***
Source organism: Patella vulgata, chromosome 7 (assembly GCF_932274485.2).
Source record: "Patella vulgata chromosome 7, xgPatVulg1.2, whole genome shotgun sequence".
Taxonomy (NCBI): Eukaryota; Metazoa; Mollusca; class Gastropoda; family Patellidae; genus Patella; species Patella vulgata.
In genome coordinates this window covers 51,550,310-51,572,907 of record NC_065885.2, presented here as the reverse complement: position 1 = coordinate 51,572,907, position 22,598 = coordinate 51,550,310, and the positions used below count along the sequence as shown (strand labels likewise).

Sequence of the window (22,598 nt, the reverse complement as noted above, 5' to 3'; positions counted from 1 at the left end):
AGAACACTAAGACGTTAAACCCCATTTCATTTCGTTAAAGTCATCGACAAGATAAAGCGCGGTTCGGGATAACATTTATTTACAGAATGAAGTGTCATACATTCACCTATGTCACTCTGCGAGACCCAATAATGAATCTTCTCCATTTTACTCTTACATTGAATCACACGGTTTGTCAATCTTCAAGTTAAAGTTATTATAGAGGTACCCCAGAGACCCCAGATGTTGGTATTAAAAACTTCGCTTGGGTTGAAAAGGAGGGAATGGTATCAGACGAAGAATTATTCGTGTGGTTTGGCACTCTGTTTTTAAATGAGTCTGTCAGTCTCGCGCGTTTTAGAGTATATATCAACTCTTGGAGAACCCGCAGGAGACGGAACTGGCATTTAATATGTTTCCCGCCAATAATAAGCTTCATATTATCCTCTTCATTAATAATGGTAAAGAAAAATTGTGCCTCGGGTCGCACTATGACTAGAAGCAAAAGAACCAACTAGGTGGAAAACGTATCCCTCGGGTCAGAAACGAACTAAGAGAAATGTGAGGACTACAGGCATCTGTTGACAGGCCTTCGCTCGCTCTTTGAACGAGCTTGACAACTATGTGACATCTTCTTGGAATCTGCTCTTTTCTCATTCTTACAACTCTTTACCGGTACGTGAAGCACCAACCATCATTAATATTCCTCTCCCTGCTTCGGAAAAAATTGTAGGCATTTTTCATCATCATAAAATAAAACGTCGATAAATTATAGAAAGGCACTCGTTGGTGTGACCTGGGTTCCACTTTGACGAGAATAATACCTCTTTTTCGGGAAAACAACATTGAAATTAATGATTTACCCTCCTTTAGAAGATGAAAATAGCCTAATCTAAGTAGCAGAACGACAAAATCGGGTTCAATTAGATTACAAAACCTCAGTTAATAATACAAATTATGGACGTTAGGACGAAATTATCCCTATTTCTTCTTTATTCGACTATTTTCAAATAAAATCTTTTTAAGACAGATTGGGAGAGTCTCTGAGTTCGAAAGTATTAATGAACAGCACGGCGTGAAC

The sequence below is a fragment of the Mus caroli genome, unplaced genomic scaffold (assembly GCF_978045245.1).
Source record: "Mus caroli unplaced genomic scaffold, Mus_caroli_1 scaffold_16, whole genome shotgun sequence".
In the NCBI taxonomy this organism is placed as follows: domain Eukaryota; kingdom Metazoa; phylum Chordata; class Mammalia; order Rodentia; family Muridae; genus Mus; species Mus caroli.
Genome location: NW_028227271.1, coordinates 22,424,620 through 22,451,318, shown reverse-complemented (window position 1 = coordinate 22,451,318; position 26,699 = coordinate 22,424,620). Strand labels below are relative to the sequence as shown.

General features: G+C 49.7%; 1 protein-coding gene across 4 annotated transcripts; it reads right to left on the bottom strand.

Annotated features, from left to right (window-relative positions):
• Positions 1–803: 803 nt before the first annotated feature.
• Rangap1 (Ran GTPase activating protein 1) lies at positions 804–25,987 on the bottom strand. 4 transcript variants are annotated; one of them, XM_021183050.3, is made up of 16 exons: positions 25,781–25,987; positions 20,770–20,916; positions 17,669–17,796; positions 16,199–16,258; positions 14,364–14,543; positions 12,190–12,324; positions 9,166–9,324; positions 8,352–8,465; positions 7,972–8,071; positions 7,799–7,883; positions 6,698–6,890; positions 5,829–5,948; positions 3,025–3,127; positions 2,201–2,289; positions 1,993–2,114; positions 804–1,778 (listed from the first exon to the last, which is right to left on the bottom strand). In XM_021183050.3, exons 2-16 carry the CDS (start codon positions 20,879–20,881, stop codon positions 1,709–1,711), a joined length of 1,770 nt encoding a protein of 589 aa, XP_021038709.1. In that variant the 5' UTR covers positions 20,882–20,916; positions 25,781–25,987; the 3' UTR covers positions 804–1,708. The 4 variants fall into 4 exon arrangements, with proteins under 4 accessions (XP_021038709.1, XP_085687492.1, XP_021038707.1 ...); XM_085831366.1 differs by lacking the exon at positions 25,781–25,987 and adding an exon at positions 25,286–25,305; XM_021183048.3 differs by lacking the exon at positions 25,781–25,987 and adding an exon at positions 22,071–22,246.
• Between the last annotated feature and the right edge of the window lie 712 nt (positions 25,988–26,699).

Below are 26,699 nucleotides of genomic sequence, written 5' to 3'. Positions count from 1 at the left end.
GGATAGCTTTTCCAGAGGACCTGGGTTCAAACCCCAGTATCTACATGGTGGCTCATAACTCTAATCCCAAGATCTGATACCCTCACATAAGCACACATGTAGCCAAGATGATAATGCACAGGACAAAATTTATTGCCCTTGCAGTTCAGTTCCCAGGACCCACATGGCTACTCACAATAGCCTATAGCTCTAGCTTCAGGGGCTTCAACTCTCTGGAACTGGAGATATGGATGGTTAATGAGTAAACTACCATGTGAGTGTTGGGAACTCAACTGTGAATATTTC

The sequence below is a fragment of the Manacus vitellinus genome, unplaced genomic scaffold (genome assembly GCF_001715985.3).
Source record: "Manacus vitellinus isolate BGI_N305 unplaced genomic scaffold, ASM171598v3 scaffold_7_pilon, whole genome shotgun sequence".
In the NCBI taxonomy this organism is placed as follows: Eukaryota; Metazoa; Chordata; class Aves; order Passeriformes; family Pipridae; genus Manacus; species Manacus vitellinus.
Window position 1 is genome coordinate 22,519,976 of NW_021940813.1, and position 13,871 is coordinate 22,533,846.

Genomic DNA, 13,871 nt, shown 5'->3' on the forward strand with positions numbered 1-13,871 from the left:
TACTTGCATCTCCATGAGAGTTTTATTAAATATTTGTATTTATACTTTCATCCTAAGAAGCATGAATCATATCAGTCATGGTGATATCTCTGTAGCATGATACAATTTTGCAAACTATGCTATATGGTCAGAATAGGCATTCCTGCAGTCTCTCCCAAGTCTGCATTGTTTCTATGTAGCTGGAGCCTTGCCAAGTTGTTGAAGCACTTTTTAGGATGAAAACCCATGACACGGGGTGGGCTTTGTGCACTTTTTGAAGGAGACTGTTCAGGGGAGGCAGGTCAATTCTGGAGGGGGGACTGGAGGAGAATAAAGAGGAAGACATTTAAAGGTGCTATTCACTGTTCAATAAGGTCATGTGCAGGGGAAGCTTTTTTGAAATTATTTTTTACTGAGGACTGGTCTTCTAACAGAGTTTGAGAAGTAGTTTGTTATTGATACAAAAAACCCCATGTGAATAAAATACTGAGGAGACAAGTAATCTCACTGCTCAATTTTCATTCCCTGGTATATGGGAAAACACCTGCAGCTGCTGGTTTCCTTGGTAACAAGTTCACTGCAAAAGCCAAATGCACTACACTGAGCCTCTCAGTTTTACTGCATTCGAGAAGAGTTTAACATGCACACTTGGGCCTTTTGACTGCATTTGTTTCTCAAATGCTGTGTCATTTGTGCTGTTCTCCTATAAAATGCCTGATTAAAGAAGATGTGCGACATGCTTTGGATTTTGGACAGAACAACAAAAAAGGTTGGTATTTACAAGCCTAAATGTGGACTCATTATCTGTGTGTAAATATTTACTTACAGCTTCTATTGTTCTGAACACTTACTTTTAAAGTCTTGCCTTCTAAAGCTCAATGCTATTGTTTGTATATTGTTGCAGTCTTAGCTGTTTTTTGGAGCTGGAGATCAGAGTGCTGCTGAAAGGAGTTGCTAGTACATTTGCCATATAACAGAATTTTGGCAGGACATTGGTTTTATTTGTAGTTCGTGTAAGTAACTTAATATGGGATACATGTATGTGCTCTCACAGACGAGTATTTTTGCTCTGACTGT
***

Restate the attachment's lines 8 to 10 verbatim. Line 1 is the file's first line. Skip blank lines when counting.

Source record: "Mus caroli unplaced genomic scaffold, Mus_caroli_1 scaffold_16, whole genome shotgun sequence".
In the NCBI taxonomy this organism is placed as follows: domain Eukaryota; kingdom Metazoa; phylum Chordata; class Mammalia; order Rodentia; family Muridae; genus Mus; species Mus caroli.
Genome location: NW_028227271.1, coordinates 22,424,620 through 22,451,318, shown reverse-complemented (window position 1 = coordinate 22,451,318; position 26,699 = coordinate 22,424,620). Strand labels below are relative to the sequence as shown.